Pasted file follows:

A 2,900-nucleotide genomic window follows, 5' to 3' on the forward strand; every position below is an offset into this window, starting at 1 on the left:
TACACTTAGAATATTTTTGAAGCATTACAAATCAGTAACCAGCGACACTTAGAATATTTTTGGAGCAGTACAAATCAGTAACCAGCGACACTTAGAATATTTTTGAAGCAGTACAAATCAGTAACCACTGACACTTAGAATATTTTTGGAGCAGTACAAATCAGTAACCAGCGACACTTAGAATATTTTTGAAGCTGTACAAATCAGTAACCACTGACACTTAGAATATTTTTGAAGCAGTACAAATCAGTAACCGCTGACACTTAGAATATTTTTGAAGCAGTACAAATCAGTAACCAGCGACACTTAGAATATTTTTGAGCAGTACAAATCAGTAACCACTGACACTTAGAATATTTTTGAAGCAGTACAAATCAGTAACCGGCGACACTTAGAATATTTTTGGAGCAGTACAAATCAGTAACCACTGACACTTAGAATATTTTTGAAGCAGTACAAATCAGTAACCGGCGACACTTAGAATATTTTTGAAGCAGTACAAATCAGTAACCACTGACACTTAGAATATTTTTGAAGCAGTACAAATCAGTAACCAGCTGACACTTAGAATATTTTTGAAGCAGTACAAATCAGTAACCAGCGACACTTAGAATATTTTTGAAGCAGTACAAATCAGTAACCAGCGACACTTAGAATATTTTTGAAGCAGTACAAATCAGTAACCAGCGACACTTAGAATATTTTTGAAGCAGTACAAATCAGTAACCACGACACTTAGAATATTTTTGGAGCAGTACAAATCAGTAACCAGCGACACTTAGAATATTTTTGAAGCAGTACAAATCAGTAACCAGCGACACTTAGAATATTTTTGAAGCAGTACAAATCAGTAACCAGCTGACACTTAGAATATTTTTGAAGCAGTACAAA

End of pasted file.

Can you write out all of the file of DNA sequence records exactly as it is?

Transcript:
A 2,900-nucleotide genomic window follows, 5' to 3' on the forward strand; every position below is an offset into this window, starting at 1 on the left:
TACACTTAGAATATTTTTGAAGCATTACAAATCAGTAACCAGCGACACTTAGAATATTTTTGGAGCAGTACAAATCAGTAACCAGCGACACTTAGAATATTTTTGAAGCAGTACAAATCAGTAACCACTGACACTTAGAATATTTTTGGAGCAGTACAAATCAGTAACCAGCGACACTTAGAATATTTTTGAAGCTGTACAAATCAGTAACCACTGACACTTAGAATATTTTTGAAGCAGTACAAATCAGTAACCGCTGACACTTAGAATATTTTTGAAGCAGTACAAATCAGTAACCAGCGACACTTAGAATATTTTTGAGCAGTACAAATCAGTAACCACTGACACTTAGAATATTTTTGAAGCAGTACAAATCAGTAACCGGCGACACTTAGAATATTTTTGGAGCAGTACAAATCAGTAACCACTGACACTTAGAATATTTTTGAAGCAGTACAAATCAGTAACCGGCGACACTTAGAATATTTTTGAAGCAGTACAAATCAGTAACCACTGACACTTAGAATATTTTTGAAGCAGTACAAATCAGTAACCAGCTGACACTTAGAATATTTTTGAAGCAGTACAAATCAGTAACCAGCGACACTTAGAATATTTTTGAAGCAGTACAAATCAGTAACCAGCGACACTTAGAATATTTTTGAAGCAGTACAAATCAGTAACCAGCGACACTTAGAATATTTTTGAAGCAGTACAAATCAGTAACCACGACACTTAGAATATTTTTGGAGCAGTACAAATCAGTAACCAGCGACACTTAGAATATTTTTGAAGCAGTACAAATCAGTAACCAGCGACACTTAGAATATTTTTGAAGCAGTACAAATCAGTAACCAGCTGACACTTAGAATATTTTTGAAGCAGTACAAA